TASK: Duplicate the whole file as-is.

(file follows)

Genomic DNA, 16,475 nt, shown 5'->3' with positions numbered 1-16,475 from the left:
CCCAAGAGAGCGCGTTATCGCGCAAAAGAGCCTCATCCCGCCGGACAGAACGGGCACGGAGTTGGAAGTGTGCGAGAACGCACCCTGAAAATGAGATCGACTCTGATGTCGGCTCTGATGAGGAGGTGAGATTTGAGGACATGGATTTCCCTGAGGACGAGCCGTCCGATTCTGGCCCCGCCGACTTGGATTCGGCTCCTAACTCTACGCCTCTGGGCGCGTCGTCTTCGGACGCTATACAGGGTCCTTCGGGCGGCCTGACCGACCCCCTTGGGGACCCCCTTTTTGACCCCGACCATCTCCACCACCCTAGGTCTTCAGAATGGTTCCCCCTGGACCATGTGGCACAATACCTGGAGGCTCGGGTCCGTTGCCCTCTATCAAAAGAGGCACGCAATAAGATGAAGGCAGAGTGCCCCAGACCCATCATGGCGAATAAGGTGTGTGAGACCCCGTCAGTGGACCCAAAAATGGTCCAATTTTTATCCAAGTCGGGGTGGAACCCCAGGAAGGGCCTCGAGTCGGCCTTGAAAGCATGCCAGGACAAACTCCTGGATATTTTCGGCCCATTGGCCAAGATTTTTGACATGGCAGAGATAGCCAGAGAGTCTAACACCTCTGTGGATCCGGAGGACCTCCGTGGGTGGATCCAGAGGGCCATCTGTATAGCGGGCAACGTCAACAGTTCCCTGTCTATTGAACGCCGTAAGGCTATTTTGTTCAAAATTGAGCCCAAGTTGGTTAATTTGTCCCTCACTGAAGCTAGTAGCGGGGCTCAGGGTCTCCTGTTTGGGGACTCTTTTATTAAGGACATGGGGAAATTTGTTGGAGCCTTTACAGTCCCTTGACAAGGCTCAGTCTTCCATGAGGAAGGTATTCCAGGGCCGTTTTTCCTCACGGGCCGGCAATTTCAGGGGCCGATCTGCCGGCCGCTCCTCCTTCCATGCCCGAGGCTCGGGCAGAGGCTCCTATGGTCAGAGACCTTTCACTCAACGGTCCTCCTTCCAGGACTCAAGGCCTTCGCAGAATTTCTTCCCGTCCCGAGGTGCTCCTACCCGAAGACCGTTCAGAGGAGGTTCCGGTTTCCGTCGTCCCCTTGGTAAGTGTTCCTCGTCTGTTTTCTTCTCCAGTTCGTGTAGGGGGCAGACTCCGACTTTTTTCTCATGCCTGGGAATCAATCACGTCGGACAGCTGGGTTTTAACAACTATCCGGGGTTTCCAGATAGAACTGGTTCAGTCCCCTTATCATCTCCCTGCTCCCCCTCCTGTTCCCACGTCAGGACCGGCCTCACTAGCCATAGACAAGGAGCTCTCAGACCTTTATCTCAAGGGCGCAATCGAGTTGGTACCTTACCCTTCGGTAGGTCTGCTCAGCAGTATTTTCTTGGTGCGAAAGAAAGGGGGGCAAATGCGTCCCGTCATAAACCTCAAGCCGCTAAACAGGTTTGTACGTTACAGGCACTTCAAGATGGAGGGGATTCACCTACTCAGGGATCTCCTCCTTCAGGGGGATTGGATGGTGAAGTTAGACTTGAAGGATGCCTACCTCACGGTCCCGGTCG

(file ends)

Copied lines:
Genomic DNA, 16,475 nt, shown 5'->3' with positions numbered 1-16,475 from the left:
CCCAAGAGAGCGCGTTATCGCGCAAAAGAGCCTCATCCCGCCGGACAGAACGGGCACGGAGTTGGAAGTGTGCGAGAACGCACCCTGAAAATGAGATCGACTCTGATGTCGGCTCTGATGAGGAGGTGAGATTTGAGGACATGGATTTCCCTGAGGACGAGCCGTCCGATTCTGGCCCCGCCGACTTGGATTCGGCTCCTAACTCTACGCCTCTGGGCGCGTCGTCTTCGGACGCTATACAGGGTCCTTCGGGCGGCCTGACCGACCCCCTTGGGGACCCCCTTTTTGACCCCGACCATCTCCACCACCCTAGGTCTTCAGAATGGTTCCCCCTGGACCATGTGGCACAATACCTGGAGGCTCGGGTCCGTTGCCCTCTATCAAAAGAGGCACGCAATAAGATGAAGGCAGAGTGCCCCAGACCCATCATGGCGAATAAGGTGTGTGAGACCCCGTCAGTGGACCCAAAAATGGTCCAATTTTTATCCAAGTCGGGGTGGAACCCCAGGAAGGGCCTCGAGTCGGCCTTGAAAGCATGCCAGGACAAACTCCTGGATATTTTCGGCCCATTGGCCAAGATTTTTGACATGGCAGAGATAGCCAGAGAGTCTAACACCTCTGTGGATCCGGAGGACCTCCGTGGGTGGATCCAGAGGGCCATCTGTATAGCGGGCAACGTCAACAGTTCCCTGTCTATTGAACGCCGTAAGGCTATTTTGTTCAAAATTGAGCCCAAGTTGGTTAATTTGTCCCTCACTGAAGCTAGTAGCGGGGCTCAGGGTCTCCTGTTTGGGGACTCTTTTATTAAGGACATGGGGAAATTTGTTGGAGCCTTTACAGTCCCTTGACAAGGCTCAGTCTTCCATGAGGAAGGTATTCCAGGGCCGTTTTTCCTCACGGGCCGGCAATTTCAGGGGCCGATCTGCCGGCCGCTCCTCCTTCCATGCCCGAGGCTCGGGCAGAGGCTCCTATGGTCAGAGACCTTTCACTCAACGGTCCTCCTTCCAGGACTCAAGGCCTTCGCAGAATTTCTTCCCGTCCCGAGGTGCTCCTACCCGAAGACCGTTCAGAGGAGGTTCCGGTTTCCGTCGTCCCCTTGGTAAGTGTTCCTCGTCTGTTTTCTTCTCCAGTTCGTGTAGGGGGCAGACTCCGACTTTTTTCTCATGCCTGGGAATCAATCACGTCGGACAGCTGGGTTTTAACAACTATCCGGGGTTTCCAGATAGAACTGGTTCAGTCCCCTTATCATCTCCCTGCTCCCCCTCCTGTTCCCACGTCAGGACCGGCCTCACTAGCCATAGACAAGGAGCTCTCAGACCTTTATCTCAAGGGCGCAATCGAGTTGGTACCTTACCCTTCGGTAGGTCTGCTCAGCAGTATTTTCTTGGTGCGAAAGAAAGGGGGGCAAATGCGTCCCGTCATAAACCTCAAGCCGCTAAACAGGTTTGTACGTTACAGGCACTTCAAGATGGAGGGGATTCACCTACTCAGGGATCTCCTCCTTCAGGGGGATTGGATGGTGAAGTTAGACTTGAAGGATGCCTACCTCACGGTCCCGGTCG